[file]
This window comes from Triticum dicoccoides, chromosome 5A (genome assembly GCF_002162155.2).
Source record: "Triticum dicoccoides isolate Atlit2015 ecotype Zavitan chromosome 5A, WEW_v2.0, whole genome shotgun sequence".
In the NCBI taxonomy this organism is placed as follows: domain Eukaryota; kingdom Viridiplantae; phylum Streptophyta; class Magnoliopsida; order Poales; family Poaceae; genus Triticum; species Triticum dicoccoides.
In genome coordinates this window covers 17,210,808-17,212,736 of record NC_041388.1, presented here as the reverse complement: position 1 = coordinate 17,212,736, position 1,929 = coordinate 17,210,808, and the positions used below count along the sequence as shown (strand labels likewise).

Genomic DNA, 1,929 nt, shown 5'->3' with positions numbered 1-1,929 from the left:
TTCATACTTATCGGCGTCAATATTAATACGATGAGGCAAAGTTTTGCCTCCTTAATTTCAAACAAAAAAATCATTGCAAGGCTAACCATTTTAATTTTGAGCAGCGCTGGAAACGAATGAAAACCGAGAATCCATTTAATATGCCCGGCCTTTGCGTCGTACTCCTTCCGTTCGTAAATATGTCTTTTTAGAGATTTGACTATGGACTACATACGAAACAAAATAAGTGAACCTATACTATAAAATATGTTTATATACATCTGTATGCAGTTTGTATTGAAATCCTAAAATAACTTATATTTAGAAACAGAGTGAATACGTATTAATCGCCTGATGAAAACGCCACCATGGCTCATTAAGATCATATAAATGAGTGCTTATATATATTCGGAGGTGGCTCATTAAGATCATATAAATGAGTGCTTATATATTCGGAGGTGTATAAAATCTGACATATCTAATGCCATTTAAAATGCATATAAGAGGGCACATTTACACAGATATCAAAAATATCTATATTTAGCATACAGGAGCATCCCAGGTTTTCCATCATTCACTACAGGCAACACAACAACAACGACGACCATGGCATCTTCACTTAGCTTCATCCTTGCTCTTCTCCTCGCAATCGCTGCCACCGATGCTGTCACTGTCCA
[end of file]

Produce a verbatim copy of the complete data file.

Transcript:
This window comes from Triticum dicoccoides, chromosome 5A (genome assembly GCF_002162155.2).
Source record: "Triticum dicoccoides isolate Atlit2015 ecotype Zavitan chromosome 5A, WEW_v2.0, whole genome shotgun sequence".
In the NCBI taxonomy this organism is placed as follows: domain Eukaryota; kingdom Viridiplantae; phylum Streptophyta; class Magnoliopsida; order Poales; family Poaceae; genus Triticum; species Triticum dicoccoides.
In genome coordinates this window covers 17,210,808-17,212,736 of record NC_041388.1, presented here as the reverse complement: position 1 = coordinate 17,212,736, position 1,929 = coordinate 17,210,808, and the positions used below count along the sequence as shown (strand labels likewise).

Genomic DNA, 1,929 nt, shown 5'->3' with positions numbered 1-1,929 from the left:
TTCATACTTATCGGCGTCAATATTAATACGATGAGGCAAAGTTTTGCCTCCTTAATTTCAAACAAAAAAATCATTGCAAGGCTAACCATTTTAATTTTGAGCAGCGCTGGAAACGAATGAAAACCGAGAATCCATTTAATATGCCCGGCCTTTGCGTCGTACTCCTTCCGTTCGTAAATATGTCTTTTTAGAGATTTGACTATGGACTACATACGAAACAAAATAAGTGAACCTATACTATAAAATATGTTTATATACATCTGTATGCAGTTTGTATTGAAATCCTAAAATAACTTATATTTAGAAACAGAGTGAATACGTATTAATCGCCTGATGAAAACGCCACCATGGCTCATTAAGATCATATAAATGAGTGCTTATATATATTCGGAGGTGGCTCATTAAGATCATATAAATGAGTGCTTATATATTCGGAGGTGTATAAAATCTGACATATCTAATGCCATTTAAAATGCATATAAGAGGGCACATTTACACAGATATCAAAAATATCTATATTTAGCATACAGGAGCATCCCAGGTTTTCCATCATTCACTACAGGCAACACAACAACAACGACGACCATGGCATCTTCACTTAGCTTCATCCTTGCTCTTCTCCTCGCAATCGCTGCCACCGATGCTGTCACTGTCCA